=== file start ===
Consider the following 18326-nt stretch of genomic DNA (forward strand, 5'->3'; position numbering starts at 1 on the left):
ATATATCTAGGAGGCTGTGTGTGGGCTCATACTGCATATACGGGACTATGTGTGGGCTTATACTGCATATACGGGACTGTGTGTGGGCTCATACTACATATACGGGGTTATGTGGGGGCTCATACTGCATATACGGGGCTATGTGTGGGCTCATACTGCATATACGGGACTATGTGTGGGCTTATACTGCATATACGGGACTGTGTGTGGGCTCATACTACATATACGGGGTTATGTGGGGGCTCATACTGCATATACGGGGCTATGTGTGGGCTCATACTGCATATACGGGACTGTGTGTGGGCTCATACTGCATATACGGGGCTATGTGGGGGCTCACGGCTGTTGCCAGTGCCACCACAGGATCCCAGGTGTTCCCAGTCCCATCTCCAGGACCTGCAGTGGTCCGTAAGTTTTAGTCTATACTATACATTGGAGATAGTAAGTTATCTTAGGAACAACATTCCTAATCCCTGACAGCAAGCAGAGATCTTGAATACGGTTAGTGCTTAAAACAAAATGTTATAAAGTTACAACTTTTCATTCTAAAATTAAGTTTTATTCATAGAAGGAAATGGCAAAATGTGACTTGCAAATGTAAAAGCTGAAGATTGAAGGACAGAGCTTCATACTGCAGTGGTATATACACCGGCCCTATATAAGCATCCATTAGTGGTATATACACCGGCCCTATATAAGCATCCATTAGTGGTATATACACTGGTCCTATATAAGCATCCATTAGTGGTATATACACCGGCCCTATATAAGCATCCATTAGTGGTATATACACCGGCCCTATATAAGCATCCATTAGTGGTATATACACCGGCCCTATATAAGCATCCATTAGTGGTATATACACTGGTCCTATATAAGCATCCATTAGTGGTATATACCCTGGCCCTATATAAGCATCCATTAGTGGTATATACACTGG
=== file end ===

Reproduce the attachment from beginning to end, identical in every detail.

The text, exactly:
Consider the following 18326-nt stretch of genomic DNA (forward strand, 5'->3'; position numbering starts at 1 on the left):
ATATATCTAGGAGGCTGTGTGTGGGCTCATACTGCATATACGGGACTATGTGTGGGCTTATACTGCATATACGGGACTGTGTGTGGGCTCATACTACATATACGGGGTTATGTGGGGGCTCATACTGCATATACGGGGCTATGTGTGGGCTCATACTGCATATACGGGACTATGTGTGGGCTTATACTGCATATACGGGACTGTGTGTGGGCTCATACTACATATACGGGGTTATGTGGGGGCTCATACTGCATATACGGGGCTATGTGTGGGCTCATACTGCATATACGGGACTGTGTGTGGGCTCATACTGCATATACGGGGCTATGTGGGGGCTCACGGCTGTTGCCAGTGCCACCACAGGATCCCAGGTGTTCCCAGTCCCATCTCCAGGACCTGCAGTGGTCCGTAAGTTTTAGTCTATACTATACATTGGAGATAGTAAGTTATCTTAGGAACAACATTCCTAATCCCTGACAGCAAGCAGAGATCTTGAATACGGTTAGTGCTTAAAACAAAATGTTATAAAGTTACAACTTTTCATTCTAAAATTAAGTTTTATTCATAGAAGGAAATGGCAAAATGTGACTTGCAAATGTAAAAGCTGAAGATTGAAGGACAGAGCTTCATACTGCAGTGGTATATACACCGGCCCTATATAAGCATCCATTAGTGGTATATACACCGGCCCTATATAAGCATCCATTAGTGGTATATACACTGGTCCTATATAAGCATCCATTAGTGGTATATACACCGGCCCTATATAAGCATCCATTAGTGGTATATACACCGGCCCTATATAAGCATCCATTAGTGGTATATACACCGGCCCTATATAAGCATCCATTAGTGGTATATACACTGGTCCTATATAAGCATCCATTAGTGGTATATACCCTGGCCCTATATAAGCATCCATTAGTGGTATATACACTGG